What can be done to address this? Trying to physically safeguard highly mobile birds like vultures from being poisoned is a near-impossible task. Not even the largest protected areas in Africa are large enough to achieve this and we know that vultures can cover several 100km² in a day in search of food of which a substantial part of its foraging range will fall outside of existing parks and reserves. It only requires one or two individuals within such an area with the intent to kill vultures to have a huge impact on the vulture population of an area. Poisoning is a highly effective, silent method which can be done randomly and anywhere and at its worst kill hundreds of birds at a time. Recent poisoning events in Tanzania where more than 300 birds in a single incident were killed once again confirm this.

This does not mean that we should give up on trying addressing the issue. A similar trend was noted in the 1960’s, 70’s and 80’s in South Africa which was fairly effectively countered by providing the public with important information in this regard to ensure that agricultural and other chemicals were better managed, controlled and used with due consideration of their potential impact on the environment. What is particularly relevant in this case is the fact that the use of poisoned vulture parts by people could potentially also lead to the death of the individuals concerned and this information should be made known to the potential clientele of dealers trading in vulture parts. The focus on the human-health issue is far more likely to have an effect in creating awareness of this threat in rural communities rather than trying to focus on the environmental impact. At the same time, it is essential that law enforcement with regard to the misuse of poisons is stepped up and that the penalties for people that are apprehended and found guilty of the misuse thereof, be appropriate to the potential impact of the crime on the environment and the community within which it took place.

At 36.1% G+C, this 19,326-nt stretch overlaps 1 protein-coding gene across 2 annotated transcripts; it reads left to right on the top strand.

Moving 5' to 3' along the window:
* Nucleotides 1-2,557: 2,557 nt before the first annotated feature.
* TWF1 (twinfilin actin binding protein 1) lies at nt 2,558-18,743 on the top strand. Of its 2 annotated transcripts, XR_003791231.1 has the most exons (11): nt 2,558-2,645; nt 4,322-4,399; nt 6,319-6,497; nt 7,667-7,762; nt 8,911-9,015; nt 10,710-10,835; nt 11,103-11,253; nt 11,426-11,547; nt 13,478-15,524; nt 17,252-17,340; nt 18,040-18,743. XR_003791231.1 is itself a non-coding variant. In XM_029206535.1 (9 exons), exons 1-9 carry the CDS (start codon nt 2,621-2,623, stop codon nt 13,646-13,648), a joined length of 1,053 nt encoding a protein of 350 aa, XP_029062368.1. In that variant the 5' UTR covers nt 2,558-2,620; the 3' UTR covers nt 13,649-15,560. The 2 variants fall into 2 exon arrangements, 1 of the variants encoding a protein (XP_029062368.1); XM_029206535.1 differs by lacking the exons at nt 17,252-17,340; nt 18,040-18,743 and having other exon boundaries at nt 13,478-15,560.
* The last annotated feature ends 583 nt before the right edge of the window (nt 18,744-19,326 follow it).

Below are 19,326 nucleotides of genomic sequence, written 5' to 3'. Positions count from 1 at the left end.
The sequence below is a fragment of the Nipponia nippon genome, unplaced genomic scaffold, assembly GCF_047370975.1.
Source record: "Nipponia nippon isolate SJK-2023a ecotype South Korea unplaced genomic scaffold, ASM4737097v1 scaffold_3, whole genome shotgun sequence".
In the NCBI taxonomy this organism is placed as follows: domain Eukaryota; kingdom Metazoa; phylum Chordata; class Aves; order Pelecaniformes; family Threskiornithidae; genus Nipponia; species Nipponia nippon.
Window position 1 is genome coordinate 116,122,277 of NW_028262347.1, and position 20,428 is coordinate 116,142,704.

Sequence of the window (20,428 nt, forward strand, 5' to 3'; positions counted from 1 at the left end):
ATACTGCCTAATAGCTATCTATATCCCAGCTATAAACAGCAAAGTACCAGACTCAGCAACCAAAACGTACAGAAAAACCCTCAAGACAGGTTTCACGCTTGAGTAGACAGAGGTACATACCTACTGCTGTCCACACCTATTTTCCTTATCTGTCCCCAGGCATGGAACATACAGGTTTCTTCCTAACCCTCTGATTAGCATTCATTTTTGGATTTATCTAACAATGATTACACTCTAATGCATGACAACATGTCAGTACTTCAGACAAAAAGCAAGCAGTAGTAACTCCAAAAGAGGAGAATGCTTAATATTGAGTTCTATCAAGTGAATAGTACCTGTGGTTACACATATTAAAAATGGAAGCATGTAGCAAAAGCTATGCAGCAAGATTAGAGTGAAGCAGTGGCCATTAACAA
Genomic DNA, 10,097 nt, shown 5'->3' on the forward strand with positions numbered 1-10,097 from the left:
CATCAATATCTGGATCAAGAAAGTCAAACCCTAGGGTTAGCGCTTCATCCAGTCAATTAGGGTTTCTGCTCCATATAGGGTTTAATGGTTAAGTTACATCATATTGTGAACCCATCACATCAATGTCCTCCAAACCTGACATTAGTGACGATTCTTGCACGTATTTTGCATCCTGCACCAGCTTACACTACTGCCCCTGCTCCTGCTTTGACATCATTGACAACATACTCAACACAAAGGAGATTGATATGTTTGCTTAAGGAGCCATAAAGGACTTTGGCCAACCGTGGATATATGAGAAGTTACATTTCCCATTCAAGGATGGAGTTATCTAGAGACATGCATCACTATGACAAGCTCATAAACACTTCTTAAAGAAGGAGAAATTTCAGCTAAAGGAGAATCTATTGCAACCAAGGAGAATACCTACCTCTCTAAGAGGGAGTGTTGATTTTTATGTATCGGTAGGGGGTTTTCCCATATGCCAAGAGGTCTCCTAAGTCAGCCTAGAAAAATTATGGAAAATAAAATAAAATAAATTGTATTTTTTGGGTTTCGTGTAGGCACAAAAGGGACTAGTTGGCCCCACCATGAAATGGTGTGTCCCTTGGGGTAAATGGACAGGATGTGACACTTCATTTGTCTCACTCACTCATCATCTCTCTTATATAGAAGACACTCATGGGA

Together with the loss of habitat, the threat of poisoning is currently by far the most serious that vulture populations in Africa face and it will take a continued and concerted effort by all parties concerned to effectively curb and address this.

Back to the pair with the small chick in northern Zululand…

I am happy to say that the small chick was successfully raised to fledging age by the parents and has finally left the nest a few days ago. Let’s hope and trust that our efforts in conserving these birds will assist to ensure that it will one day be able to return to this area with its mate to build a nest and breed in a revived congregation of breeding pairs. This neigbourhood can and must be revived.

It will take a lot of hard work and concerted effort to ensure that this fledgling returns
to its natal area to breed one day